Headquarters 2d Brigade S. C.
Beaufort, S. C. Jan. 19th, 1862.
My dear Mother:
I am so accustomed to commence all documents in an official form, that even in a letter to you I find myself employing the customary heading. I regret very much that this letter will not reach you by the “Atlantic,” but it is too late — the steamer sailed a day sooner than at first reported. But I trust Walter has told you I am well, that Uncle Phelps has reported my purchase of a new horse, and that Capt. Wm. Elliott, who has returned home with your address in his pocket, will relieve your mind of all anxiety as regards the effect of my late illness. But tell Walter that all my fretting and fuming on two points was in vain. After writing as I did about the sword, I went to the express office to make a last inquiry. The office was closed, so I despatched my letter. On going to dinner a few hours later, one of the officers spoke up: “By the way, there's a package for you at the express office, about three feet long and four or five inches deep.” My sword after a long delay at Fortress Monroe, at last had come. I am charmed at Walter's forethought, and I promise to wear it with double pleasure, for the great love we bear each other.
Then the matter of the 79th officers sent out with commissions from Gov. Morgan, although not having a pretext of a claim for recognition — well, my efforts, somewhat Quixotic, and decidedly mutinous in character, were of no avail. I had set my heart on seeing Wm. Elliott in a position which every man who knows him, acknowledges to be his due. The Lieut.-Colonelcy was vacant, the Colonelcy too; one of these offices the General declared he should have, but the Governor of New York had to attend to his friends and so William lost his promotion. I was indignant, outraged. I tried to get all the officers to resign, sooner than submit to imposition. Luckily for me, the men I sought to influence were “Canny Scotch” — the promotion of Elliott had no material interest to them. They could say that it was a shame, but losing the liberal pay the U. S. Government allows, was too much of a stretch upon their sense of justice, so I was saved a deal of foolishness which must have ended disastrously. Necessarily in the army a great amount of temporary injustice is done, but in the long run merit will rise. And so I satisfy myself that Wm. Elliott will yet be a Colonel or something more, but he must bide his time. I meant to have written ever so much more, but just hearing the “Baltic” sails directly, I halt abruptly, hoping this may catch her.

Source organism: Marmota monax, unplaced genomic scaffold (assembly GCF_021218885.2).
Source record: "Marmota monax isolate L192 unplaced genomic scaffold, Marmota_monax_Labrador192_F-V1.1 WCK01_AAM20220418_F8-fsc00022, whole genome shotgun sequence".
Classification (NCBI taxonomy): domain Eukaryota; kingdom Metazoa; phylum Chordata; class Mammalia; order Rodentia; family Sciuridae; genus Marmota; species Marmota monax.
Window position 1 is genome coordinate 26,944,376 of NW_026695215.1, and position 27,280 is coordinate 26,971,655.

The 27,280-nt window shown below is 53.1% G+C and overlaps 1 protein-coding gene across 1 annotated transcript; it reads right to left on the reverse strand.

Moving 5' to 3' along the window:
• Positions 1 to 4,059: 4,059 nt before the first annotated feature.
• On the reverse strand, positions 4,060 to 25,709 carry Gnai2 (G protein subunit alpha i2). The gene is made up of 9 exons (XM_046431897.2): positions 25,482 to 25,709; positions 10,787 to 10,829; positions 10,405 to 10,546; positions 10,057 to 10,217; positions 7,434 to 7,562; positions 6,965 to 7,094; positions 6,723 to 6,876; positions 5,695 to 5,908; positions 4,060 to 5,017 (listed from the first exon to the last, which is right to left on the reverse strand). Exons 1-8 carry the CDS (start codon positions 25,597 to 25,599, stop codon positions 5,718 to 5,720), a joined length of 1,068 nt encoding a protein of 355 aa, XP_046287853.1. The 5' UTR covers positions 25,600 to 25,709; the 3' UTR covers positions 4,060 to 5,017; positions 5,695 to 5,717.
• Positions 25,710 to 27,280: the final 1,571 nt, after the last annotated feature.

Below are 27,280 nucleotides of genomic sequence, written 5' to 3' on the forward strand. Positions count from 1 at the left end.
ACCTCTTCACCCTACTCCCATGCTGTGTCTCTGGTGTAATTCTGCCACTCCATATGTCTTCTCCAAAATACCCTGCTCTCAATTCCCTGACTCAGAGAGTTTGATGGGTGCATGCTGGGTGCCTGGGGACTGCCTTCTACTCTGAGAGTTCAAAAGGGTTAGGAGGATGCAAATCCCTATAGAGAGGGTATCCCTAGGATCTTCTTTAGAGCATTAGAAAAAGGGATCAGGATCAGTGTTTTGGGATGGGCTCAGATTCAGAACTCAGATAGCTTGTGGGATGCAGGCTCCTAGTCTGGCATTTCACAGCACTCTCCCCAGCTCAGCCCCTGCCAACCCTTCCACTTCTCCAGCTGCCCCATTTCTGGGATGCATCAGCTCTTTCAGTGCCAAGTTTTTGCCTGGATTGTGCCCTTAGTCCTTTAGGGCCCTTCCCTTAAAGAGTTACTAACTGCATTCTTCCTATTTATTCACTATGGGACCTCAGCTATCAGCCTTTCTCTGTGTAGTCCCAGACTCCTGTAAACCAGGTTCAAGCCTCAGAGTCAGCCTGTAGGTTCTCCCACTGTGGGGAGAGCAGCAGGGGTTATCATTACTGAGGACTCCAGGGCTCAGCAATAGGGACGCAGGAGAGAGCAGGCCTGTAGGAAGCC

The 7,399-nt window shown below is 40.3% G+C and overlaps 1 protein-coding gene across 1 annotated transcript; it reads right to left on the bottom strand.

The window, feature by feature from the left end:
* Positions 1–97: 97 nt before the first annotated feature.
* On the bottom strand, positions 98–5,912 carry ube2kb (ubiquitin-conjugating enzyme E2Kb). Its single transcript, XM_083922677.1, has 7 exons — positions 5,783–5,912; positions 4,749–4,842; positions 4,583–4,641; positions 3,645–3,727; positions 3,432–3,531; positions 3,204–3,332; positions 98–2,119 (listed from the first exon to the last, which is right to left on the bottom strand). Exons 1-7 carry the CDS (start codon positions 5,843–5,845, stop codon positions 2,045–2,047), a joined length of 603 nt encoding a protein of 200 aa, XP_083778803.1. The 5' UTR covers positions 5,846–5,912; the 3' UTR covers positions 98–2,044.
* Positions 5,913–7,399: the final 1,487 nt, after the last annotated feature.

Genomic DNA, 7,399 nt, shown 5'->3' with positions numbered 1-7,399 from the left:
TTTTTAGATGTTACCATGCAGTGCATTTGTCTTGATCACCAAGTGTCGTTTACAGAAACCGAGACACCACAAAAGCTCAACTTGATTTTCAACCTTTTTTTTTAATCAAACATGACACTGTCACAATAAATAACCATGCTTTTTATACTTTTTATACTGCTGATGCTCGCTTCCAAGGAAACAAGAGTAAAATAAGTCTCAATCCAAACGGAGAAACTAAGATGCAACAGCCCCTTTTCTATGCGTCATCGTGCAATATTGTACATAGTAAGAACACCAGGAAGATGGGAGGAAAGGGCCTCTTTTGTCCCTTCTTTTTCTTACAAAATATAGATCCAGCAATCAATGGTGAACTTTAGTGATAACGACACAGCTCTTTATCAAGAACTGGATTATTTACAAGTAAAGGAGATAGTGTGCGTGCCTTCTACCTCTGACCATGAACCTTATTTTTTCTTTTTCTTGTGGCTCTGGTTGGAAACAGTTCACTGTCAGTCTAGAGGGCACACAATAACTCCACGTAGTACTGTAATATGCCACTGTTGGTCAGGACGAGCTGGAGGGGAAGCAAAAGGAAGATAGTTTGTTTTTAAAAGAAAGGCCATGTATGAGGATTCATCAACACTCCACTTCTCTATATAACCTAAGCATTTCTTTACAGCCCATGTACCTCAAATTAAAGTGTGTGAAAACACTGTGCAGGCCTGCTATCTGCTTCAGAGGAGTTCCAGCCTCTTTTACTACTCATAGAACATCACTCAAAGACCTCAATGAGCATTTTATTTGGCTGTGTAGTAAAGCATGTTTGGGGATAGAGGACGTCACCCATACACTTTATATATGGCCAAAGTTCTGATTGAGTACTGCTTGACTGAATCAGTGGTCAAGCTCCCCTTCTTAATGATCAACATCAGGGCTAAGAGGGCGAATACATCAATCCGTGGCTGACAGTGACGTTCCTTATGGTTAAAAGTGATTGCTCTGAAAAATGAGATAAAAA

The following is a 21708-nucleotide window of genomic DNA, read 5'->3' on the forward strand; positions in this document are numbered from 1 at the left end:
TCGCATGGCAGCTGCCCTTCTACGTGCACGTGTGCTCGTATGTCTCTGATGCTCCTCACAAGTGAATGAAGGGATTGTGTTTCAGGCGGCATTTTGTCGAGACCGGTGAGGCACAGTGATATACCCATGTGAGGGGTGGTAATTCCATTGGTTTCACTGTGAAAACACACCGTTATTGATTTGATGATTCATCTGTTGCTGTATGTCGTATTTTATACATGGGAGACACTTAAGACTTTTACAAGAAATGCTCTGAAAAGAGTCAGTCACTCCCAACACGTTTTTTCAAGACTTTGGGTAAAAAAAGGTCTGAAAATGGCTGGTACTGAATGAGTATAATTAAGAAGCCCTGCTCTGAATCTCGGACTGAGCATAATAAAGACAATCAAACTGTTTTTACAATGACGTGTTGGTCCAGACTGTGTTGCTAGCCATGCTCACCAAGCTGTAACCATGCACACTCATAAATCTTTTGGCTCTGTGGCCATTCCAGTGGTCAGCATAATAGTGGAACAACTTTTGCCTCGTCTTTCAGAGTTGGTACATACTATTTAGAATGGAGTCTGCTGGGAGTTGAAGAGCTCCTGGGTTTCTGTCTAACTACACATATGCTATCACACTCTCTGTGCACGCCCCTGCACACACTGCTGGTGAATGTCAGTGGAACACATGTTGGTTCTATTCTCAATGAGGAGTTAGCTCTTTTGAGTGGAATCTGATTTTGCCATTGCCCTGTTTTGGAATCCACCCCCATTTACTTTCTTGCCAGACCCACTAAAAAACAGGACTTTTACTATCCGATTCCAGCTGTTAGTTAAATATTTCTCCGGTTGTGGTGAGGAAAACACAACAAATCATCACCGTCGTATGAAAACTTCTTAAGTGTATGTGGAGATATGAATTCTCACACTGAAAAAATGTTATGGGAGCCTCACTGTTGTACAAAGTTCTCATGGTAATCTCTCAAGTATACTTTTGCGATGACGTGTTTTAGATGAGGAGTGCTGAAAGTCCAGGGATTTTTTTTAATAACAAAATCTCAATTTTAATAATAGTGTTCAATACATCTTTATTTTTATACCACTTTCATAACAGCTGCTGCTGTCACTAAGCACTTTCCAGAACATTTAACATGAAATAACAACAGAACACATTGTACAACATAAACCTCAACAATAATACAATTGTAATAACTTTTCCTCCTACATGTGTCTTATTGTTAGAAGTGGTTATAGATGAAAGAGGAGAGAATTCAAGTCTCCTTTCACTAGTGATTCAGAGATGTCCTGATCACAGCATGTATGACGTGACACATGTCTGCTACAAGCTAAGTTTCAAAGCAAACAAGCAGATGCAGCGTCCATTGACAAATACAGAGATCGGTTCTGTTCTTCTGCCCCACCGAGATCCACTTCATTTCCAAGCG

Love to all.
SOURCE: William Chittenden Lusk, Editor, War Letters of William Thompson Lusk, p. 116-7